by Alexandra Papaisidorou*
The National Theatre of Greece has played a leading role in the cultural life of the nation for 90 years. In its long history, it has never closed, not even under the most adverse conditions, with performances continuing during the Occupation and under the Regime of the Colonels.
This year, its mettle was tested yet again, now by a dual crisis. On the one hand, the live arts were hard hit by the pandemic, while on the other, revelations in the context of the Greek Me Too movement thrust the NTG into the eye of the storm.
From the first moment that Covid knocked at the door of the NTG, the organisation, its management, and all its employees showed exemplary adaptability, realising the historic magnitude of the situation. Thanks, perhaps, to our innate Greek obduracy, our long experience in finding creative solutions in the midst of chaos, and thanks also to the ingenuity that is part and parcel of our craft, the National Theatre of Greece was ready from the start of the pandemic with its digitised archive but also with brand new digital material. While under strict lockdown, we planned our next steps, so that we would be able to implement every possible scenario, from zero to “the sky’s the limit”, at a moment’s notice. So it was that the NTG was ready again, in the summer of 2020, to perform three touring productions at various archaeological sites as part of an initiative by the Ministry of Culture, and two productions of ancient drama at the Festival of Epidaurus and in the Greek regions. One performance, to great acclaim, was live-streamed to a global audience from the Ancient Theatre of Epidaurus. With this bold and innovative move, the NTG added an international dimension to its activities.
During the 2020/21 season, at a time when most of the world’s theatres remained closed, the NTG was ready once more, presenting a season of 13 productions without any compromise in terms of their production values, but adhering to all the measures that had been put in place to limit the spread of the coronavirus: distancing when on-stage, wearing face masks during rehearsals, disinfecting the theatre, costumes and props, carrying out weekly tests on all the actors and stage crew, and tracking cases of illness. A clearly defined protocol gave us the freedom to operate as usual – but with one notable absence, of course: our public. With the exception of a few weeks in October, when we had the opportunity to open with reduced capacity and health rules in place in the foyers, our theatres remained closed for the whole winter. Yet we continued to present our productions online, live and direct from our stages, earning a heart-warming response from our remote audience.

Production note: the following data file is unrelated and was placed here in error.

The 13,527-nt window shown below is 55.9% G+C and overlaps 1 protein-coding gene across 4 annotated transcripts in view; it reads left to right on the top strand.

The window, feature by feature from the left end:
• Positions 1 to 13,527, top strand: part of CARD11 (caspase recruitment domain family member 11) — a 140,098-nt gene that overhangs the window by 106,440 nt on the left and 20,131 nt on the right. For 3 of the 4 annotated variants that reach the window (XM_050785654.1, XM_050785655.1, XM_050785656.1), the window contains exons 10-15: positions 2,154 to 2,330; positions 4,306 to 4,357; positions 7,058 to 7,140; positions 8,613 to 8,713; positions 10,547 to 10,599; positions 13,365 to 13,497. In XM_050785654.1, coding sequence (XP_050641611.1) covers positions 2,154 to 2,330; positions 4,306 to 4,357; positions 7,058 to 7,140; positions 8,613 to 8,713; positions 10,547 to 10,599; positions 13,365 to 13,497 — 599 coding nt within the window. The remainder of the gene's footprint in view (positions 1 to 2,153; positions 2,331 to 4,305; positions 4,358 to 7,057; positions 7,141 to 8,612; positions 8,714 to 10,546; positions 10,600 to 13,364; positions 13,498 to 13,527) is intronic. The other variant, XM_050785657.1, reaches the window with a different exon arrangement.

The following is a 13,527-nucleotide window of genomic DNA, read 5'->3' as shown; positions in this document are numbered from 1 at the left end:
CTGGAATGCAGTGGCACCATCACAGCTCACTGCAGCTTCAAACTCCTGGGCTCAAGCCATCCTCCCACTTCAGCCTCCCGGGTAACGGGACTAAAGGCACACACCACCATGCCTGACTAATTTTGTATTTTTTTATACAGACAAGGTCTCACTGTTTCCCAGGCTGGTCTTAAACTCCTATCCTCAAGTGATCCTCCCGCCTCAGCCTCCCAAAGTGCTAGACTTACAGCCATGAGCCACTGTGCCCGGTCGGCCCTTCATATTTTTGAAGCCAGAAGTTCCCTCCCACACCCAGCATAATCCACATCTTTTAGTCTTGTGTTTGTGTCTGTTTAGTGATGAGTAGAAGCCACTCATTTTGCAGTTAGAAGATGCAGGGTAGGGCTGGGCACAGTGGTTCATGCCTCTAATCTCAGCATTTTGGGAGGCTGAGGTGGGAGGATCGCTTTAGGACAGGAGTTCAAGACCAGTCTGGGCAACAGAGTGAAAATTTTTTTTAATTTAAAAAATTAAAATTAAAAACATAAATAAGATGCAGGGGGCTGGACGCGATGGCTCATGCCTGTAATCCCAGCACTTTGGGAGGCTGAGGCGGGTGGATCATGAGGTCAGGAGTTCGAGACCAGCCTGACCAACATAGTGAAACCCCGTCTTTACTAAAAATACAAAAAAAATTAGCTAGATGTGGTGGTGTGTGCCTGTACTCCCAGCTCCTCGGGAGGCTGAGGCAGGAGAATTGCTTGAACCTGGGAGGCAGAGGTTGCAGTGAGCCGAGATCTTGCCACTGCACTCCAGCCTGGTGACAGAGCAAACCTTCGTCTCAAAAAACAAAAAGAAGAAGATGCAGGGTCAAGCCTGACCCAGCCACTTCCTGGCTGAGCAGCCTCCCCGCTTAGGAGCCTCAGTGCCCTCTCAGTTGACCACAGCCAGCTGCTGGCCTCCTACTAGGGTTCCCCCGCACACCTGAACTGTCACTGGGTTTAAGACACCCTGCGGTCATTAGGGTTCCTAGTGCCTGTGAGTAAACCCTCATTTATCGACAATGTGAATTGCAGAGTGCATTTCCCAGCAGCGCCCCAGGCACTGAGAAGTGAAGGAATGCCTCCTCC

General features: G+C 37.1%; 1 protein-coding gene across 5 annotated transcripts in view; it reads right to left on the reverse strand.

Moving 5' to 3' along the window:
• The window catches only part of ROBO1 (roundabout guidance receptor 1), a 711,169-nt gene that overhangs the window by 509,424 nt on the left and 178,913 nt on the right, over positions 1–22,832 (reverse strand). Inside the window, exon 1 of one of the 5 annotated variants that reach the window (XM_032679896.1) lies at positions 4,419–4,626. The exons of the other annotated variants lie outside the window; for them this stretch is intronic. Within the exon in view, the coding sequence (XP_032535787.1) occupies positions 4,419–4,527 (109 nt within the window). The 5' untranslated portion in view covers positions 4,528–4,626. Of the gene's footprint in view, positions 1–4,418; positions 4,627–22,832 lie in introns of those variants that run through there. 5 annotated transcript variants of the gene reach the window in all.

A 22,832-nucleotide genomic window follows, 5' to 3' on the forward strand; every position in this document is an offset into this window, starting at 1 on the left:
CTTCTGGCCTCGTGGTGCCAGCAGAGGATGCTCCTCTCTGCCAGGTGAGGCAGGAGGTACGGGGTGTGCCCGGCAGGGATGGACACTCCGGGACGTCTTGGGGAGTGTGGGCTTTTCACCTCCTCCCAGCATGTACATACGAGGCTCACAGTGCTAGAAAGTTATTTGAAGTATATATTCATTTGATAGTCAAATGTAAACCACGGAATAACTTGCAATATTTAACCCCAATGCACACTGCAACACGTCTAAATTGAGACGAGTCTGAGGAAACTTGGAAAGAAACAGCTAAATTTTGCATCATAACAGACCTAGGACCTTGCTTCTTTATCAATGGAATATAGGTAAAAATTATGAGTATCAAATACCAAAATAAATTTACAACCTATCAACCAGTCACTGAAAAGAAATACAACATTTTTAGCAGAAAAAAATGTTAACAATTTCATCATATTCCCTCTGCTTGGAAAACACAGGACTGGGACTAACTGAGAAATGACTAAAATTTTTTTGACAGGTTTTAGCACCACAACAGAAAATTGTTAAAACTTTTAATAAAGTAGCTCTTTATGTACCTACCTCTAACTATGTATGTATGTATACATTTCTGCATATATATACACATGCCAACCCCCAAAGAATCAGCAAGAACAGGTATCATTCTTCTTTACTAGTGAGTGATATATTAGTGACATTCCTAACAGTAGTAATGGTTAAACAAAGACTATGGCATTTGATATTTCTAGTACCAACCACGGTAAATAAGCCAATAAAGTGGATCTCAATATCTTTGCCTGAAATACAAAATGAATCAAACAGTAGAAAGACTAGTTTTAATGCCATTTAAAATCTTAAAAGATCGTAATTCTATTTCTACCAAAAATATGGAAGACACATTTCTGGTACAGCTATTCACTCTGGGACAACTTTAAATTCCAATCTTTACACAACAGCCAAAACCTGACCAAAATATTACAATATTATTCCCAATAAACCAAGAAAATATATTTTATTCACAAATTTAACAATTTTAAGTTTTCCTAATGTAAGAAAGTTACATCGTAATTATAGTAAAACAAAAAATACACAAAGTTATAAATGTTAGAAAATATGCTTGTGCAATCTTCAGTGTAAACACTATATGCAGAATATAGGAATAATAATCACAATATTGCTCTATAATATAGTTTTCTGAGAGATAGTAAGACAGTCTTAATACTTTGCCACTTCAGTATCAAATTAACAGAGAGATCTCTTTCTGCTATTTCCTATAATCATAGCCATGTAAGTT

All this showed the NTG to be possessed of unique reflexes, which confirm its position as the most trusted theatre in the country. With its historic vitality and vital human resources, the support and understanding of its supervisory body, and sound and realistic management, it succeeded, despite its perennially limited financial resources, in outdoing most of the world’s theatres in the pandemic year of 2020, retaining all its jobs, keeping the microeconomy around it going, providing work to hundreds of theatrical artists, and – most importantly – offering them a creative outlet and unstintingly giving meaning and substance to their dreams. Making this choice meant that life was able to stay as normal as possible for everyone at the NTG, and we refused to yield in the face of the real and existential problems that the pandemic presented for our art.
As if this crisis was not enough, the NTG was dealt another blow when its artistic director resigned after allegations were made against him in the wake of the Me Too movement. The NTG was shaken to its foundations. For weeks on end, it was at the centre of a polarised political – and party-political – controversy. Its employees were targeted, while students from its drama school also entered the debate, young people with frustrated dreams already despairing at the year-long suspension of their live classes. The challenge for the NTG, both internally and externally, was how to manage our communications in a situation which, although not of our making as an organisation, we had to remedy.
It was immediately apparent that the long-standing problems brought to the surface by the Me Too movement and the manifold issues that it gave rise to (such as the treatment of women and minorities in the theatre, the establishment of codes of conduct, and political correctness in artistic discourse, to name but a few), would have to be reflected in the NTG’s policies in respect of its repertoire and its educational activities. We are all working day and night to this end, ensuring that the NTG will be ready, as ever, to face the future.
National Theatre of Greece
*Editor-at-large/ PhD cand., Cultural Diplomacy & international Relations